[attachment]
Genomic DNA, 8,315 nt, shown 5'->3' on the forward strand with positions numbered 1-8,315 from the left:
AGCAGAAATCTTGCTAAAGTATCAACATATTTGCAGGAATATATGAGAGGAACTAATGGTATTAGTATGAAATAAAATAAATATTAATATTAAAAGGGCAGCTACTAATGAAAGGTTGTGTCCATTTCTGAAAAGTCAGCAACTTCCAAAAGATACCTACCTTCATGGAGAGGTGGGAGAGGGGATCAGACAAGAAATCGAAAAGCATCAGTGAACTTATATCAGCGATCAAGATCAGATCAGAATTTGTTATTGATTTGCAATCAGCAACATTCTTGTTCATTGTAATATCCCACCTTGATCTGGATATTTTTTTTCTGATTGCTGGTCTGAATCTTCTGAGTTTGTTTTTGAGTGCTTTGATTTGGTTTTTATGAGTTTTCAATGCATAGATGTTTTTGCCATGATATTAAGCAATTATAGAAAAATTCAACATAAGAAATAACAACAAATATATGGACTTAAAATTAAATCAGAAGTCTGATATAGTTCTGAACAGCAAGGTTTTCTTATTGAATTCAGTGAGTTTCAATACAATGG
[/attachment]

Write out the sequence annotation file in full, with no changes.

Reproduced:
Genomic DNA, 8,315 nt, shown 5'->3' on the forward strand with positions numbered 1-8,315 from the left:
AGCAGAAATCTTGCTAAAGTATCAACATATTTGCAGGAATATATGAGAGGAACTAATGGTATTAGTATGAAATAAAATAAATATTAATATTAAAAGGGCAGCTACTAATGAAAGGTTGTGTCCATTTCTGAAAAGTCAGCAACTTCCAAAAGATACCTACCTTCATGGAGAGGTGGGAGAGGGGATCAGACAAGAAATCGAAAAGCATCAGTGAACTTATATCAGCGATCAAGATCAGATCAGAATTTGTTATTGATTTGCAATCAGCAACATTCTTGTTCATTGTAATATCCCACCTTGATCTGGATATTTTTTTTCTGATTGCTGGTCTGAATCTTCTGAGTTTGTTTTTGAGTGCTTTGATTTGGTTTTTATGAGTTTTCAATGCATAGATGTTTTTGCCATGATATTAAGCAATTATAGAAAAATTCAACATAAGAAATAACAACAAATATATGGACTTAAAATTAAATCAGAAGTCTGATATAGTTCTGAACAGCAAGGTTTTCTTATTGAATTCAGTGAGTTTCAATACAATGG